St. Peter’s runs through the ninth grade, and I’m working with the oldest two grades. I must say, while I cherish the delightfully artless grins of the primary students as I greet them in the schoolyard, there’s something to love in these mischievous, pubescent 8th and 9th graders. That first day, I sat in on a 9th grade social science class taught by Marie, a spunky young teacher wearing a worn-in newspaper boy’s hat, a blue striped skirt, and teal leather sandals. She wrote the words development and infrastructure on the board. “Who here can tell me… What is development? What does it mean to say a country has been developed,” she asked, just like that. “To improve somewhere” one young man shouted. “To have lots of jobs and everyone having money to buy a house, food, and clothing,” chimed another. Several students shouted, “Not like we have here!”
To the students, their part of South Africa is not “developed,” but “undeveloped.” In my university classes, we often used the term “developing,” but it struck me that these terms are inherently relative to the perspective of the person using them. These students see little evidence that their community is “developing,” so it simply remains “undeveloped” in their eyes.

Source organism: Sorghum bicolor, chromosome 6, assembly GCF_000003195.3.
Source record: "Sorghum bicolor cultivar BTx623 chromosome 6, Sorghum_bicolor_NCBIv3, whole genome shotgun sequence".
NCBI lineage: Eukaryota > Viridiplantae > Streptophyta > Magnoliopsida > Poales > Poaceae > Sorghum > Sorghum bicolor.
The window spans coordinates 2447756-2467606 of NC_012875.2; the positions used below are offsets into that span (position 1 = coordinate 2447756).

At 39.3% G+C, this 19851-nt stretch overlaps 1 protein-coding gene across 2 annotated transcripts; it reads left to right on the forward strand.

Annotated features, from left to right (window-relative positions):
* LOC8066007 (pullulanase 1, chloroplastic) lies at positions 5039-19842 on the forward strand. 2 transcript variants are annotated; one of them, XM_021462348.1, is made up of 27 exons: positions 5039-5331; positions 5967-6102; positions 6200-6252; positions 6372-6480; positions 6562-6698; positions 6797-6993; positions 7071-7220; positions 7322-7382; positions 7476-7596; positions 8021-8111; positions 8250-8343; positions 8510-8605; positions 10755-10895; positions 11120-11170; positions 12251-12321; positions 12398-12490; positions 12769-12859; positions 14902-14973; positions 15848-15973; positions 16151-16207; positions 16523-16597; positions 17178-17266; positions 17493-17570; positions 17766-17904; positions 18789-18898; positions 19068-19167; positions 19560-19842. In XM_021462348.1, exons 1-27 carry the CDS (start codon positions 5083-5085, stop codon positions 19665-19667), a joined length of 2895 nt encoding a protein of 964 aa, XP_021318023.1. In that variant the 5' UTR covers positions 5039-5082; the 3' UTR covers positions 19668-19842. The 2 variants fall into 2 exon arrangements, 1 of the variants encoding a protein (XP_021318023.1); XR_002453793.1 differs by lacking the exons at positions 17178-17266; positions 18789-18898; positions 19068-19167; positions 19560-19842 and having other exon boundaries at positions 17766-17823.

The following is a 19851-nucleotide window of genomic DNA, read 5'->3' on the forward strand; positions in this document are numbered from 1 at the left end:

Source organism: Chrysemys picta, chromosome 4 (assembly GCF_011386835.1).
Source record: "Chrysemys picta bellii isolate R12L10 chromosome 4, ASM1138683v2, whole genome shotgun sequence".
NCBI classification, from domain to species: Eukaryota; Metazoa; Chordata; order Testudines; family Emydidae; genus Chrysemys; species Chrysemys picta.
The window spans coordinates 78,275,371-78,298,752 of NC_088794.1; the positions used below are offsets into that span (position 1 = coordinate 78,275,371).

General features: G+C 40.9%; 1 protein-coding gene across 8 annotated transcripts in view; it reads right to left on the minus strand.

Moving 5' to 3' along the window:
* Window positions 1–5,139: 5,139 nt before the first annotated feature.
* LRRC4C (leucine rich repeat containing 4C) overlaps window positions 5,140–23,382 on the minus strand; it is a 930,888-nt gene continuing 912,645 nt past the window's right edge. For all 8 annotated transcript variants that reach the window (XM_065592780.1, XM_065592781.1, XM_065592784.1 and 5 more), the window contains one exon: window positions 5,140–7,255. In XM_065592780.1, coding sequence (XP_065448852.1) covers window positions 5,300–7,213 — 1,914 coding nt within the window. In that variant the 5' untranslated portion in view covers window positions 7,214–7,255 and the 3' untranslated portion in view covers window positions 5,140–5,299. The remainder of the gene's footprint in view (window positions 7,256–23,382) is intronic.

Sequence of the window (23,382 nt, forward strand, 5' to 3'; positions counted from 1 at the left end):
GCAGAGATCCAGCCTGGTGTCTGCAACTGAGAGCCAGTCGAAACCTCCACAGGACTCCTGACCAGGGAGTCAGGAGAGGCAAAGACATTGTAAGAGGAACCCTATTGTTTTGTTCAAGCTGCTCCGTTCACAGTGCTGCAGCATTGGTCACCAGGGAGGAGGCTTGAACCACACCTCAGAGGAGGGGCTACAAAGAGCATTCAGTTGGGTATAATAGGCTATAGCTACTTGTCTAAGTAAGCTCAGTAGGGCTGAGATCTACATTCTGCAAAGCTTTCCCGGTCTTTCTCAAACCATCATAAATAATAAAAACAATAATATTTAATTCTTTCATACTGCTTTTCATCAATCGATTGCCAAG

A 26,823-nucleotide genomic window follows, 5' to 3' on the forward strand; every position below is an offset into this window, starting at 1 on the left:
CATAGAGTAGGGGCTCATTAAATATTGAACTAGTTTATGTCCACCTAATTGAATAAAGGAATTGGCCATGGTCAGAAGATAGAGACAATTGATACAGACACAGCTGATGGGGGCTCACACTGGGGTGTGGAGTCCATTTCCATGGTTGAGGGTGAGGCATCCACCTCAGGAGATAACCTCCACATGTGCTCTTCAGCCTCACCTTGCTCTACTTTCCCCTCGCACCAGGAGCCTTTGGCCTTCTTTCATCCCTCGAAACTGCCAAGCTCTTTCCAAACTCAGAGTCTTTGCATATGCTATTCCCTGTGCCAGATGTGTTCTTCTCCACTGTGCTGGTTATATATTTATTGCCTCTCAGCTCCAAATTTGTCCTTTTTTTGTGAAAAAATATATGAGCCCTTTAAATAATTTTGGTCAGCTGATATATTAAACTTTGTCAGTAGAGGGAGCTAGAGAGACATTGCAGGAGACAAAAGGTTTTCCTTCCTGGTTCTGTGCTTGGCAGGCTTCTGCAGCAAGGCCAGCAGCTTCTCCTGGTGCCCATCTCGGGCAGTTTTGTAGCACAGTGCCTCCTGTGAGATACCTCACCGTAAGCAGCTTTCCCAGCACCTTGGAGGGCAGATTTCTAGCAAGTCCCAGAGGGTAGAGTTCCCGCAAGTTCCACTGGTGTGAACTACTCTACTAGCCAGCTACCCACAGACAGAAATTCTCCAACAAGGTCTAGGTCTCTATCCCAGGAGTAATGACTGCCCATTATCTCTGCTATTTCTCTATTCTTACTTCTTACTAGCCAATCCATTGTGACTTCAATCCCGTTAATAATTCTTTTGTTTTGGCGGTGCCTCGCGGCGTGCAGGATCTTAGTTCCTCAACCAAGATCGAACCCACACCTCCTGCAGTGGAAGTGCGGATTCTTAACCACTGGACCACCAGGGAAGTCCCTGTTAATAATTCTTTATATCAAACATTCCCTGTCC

As the class discussion continued, Marie and I began to teach the class together. In their workbooks, the students read aloud a lesson about the “Rich North” and the “Poor South,” analyzing a world map that assigned southern Asia (excluding Australia), South America, and Africa to the latter category. I hoped Marie wouldn’t ask me for my input as a person from the "Rich North," but inevitably, she did. The students asked me what its like to live in a place where you have the option of many jobs. They were shocked to hear that anyone in the U.S. was homeless, but even as I explained this reality for some Americans, I knew in my mind that few in the U.S., even our homeless, know starvation like some of these kids. The only food many of them consume throughout the week are the five free lunches the nuns make them at school. Hunger pangs from Friday evening to Monday sure take the fun out of a weekend.